What Does It Take to Be a Mother of 10?
WHY YOU SHOULD CARE
Even for the superhard stuff, easy does it.
By Nick Fouriezos
Andrea Williams DeKroon
I’m a Realtor, and I started teaching Pilates, the early-bird classes, right before the pandemic hit. With the studio closed, I work out at home, but it’s harder when no one is holding you accountable. My work in real estate hasn’t changed dramatically. Before the lockdown, I spent my days running around Atlanta, showing houses and meeting with clients. Now when I’m out, I’m by myself, shooting video of empty houses or conducting virtual walk-throughs with potential buyers over FaceTime or Zoom.
It has actually been crazy busy since the pandemic hit and a bit of a roller-coaster ride. Interest rates are still historically low, so people with unaffected incomes are motivated to buy. At first, sellers were scared and giving a lot of concessions to attract buyers. But gradually over the past few weeks, because of low inventory, multiple people are submitting bids as soon as a home goes on the market, and sellers are realizing they have a lot of bargaining power.
Buying or selling a home is emotional anyway, but these days there is also nervousness and fear. People are hoping to make good decisions. Now that everybody is sheltering in place, you realize how important that is. You want a home you enjoy being in, because what if you’re stuck there for weeks?
I didn’t reenter the workforce full time until I was 46.
I’ve really felt that myself. For a full month, four of our five adult children were sheltering in place with us, so I had nine of my 10 babies living at home for the first time in years. On top of that, a lot of the younger kids are now being home-schooled. They’re all very independent, thank goodness. So despite the craziness, it has felt like a gift to have everyone from the fifth grader to the 26-year-old back home.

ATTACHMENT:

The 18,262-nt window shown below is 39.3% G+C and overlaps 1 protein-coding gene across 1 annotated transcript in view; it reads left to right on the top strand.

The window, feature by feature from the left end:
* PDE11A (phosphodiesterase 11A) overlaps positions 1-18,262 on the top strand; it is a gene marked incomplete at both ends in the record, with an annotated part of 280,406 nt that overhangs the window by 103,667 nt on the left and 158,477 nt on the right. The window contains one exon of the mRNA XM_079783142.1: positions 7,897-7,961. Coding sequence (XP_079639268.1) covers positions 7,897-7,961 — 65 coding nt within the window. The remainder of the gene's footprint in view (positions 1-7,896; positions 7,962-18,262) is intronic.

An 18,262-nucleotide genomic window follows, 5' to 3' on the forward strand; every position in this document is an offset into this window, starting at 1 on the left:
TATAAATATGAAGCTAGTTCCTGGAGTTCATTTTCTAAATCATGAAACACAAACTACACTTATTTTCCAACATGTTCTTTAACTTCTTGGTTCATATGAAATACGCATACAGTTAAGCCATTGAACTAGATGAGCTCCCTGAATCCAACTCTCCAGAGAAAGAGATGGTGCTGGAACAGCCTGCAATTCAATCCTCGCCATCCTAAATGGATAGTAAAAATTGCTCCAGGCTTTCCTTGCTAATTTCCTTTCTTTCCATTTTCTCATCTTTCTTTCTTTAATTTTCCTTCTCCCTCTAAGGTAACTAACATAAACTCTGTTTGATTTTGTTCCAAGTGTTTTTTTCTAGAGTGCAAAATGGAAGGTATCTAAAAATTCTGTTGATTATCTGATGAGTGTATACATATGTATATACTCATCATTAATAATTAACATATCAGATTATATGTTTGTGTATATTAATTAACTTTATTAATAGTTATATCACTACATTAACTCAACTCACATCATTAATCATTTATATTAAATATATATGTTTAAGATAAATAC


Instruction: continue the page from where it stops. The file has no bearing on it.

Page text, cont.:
I don’t want to minimize what other people are going through, because many are going through hell. Nobody is free from worry or uncertainty. But I can’t help but enjoy the silver lining: that unexpected family time. I knew what brought my kids back home was so random and we’ll likely never all be together again like this, except for the holidays, so I try to soak it all in.
It reminds me of the early days raising kids when life seemed simpler. I have a master’s degree in linguistics, and I thought I would travel the world and teach English as a second language. But I started having kids pretty young and ended up raising all 10 as a stay-at-home mom for two decades.
I didn’t reenter the workforce full time until I was 46. I had been raising all these children and I wondered whether people would take me seriously in a “real” workplace. I was scared. Still, money was tight with such a large family, and once my youngest started school, I figured it was time. I was dragging my feet a little trying to find something suitable and feeling intimidated, when my husband said, “Well, you haven’t proved you can get a job yet,” which got my adrenaline going.
I’m never one to back down from a challenge. So, almost out of spite, I drove to the McDonald’s down the street and applied for a job. The manager looked at my résumé, saw the master’s degree, my computer skills, aptitude in several languages and was just like: “Don’t you think you are a little overqualified for this position?” We mutually came to the decision that it probably wouldn’t be a good fit.
I ended up working for my neighbor as a paralegal at first and then became an admin for a commercial real estate startup. I worked my butt off and went from making $40,000 annually to twice that in a year, from entry level to managing multiple big retail centers.
After a little more than two years, I found myself managing One Atlantic Center, this iconic 50-story high-rise in midtown Atlanta. It was hard work, taking risks, diving in and not being afraid to find out what I didn’t already know.
Before I started working, I had a health scare that made me start treating my body better. After all, I had been pregnant for more than 90 months of my life and that takes a toll. So I picked up running, and a month after my 50th birthday, I ran my first marathon, the 2016 Marine Corps Marathon in Washington D.C.
I’ve since run three more marathons, culminating in the Athens Authentic Marathon in Greece this past November. My oldest son ran it with me; it was his first marathon.
As I crossed the finish line at the Olympic stadium, my five adult children were there cheering me on, fists pumping in the air, chanting, “the momma!” My greatest joy in life has been encouraging their dreams and celebrating their successes, but I’ll never forget how great it felt to make them so proud of me, too.